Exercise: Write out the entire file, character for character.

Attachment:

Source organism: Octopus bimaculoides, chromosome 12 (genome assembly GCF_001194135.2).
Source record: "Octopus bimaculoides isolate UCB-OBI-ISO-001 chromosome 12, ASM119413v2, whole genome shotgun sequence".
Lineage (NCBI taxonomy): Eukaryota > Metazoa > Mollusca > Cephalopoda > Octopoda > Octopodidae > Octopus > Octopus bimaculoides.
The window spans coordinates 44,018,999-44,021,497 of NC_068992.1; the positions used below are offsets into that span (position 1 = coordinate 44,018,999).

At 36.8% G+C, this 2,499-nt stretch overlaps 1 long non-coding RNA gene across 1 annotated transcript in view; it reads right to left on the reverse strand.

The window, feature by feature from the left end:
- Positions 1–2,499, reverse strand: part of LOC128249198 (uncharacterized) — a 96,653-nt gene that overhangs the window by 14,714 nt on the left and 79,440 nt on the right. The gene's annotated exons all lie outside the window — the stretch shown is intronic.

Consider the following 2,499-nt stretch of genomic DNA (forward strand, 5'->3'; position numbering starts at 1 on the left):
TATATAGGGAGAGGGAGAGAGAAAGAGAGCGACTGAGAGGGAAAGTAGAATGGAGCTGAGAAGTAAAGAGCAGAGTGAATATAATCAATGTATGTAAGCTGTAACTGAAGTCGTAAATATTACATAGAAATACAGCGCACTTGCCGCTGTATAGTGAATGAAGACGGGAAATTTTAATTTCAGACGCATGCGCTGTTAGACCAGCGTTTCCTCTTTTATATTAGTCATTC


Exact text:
Source organism: Octopus bimaculoides, chromosome 12 (genome assembly GCF_001194135.2).
Source record: "Octopus bimaculoides isolate UCB-OBI-ISO-001 chromosome 12, ASM119413v2, whole genome shotgun sequence".
Lineage (NCBI taxonomy): Eukaryota > Metazoa > Mollusca > Cephalopoda > Octopoda > Octopodidae > Octopus > Octopus bimaculoides.
The window spans coordinates 44,018,999-44,021,497 of NC_068992.1; the positions used below are offsets into that span (position 1 = coordinate 44,018,999).

At 36.8% G+C, this 2,499-nt stretch overlaps 1 long non-coding RNA gene across 1 annotated transcript in view; it reads right to left on the reverse strand.

The window, feature by feature from the left end:
- Positions 1–2,499, reverse strand: part of LOC128249198 (uncharacterized) — a 96,653-nt gene that overhangs the window by 14,714 nt on the left and 79,440 nt on the right. The gene's annotated exons all lie outside the window — the stretch shown is intronic.

Consider the following 2,499-nt stretch of genomic DNA (forward strand, 5'->3'; position numbering starts at 1 on the left):
TATATAGGGAGAGGGAGAGAGAAAGAGAGCGACTGAGAGGGAAAGTAGAATGGAGCTGAGAAGTAAAGAGCAGAGTGAATATAATCAATGTATGTAAGCTGTAACTGAAGTCGTAAATATTACATAGAAATACAGCGCACTTGCCGCTGTATAGTGAATGAAGACGGGAAATTTTAATTTCAGACGCATGCGCTGTTAGACCAGCGTTTCCTCTTTTATATTAGTCATTC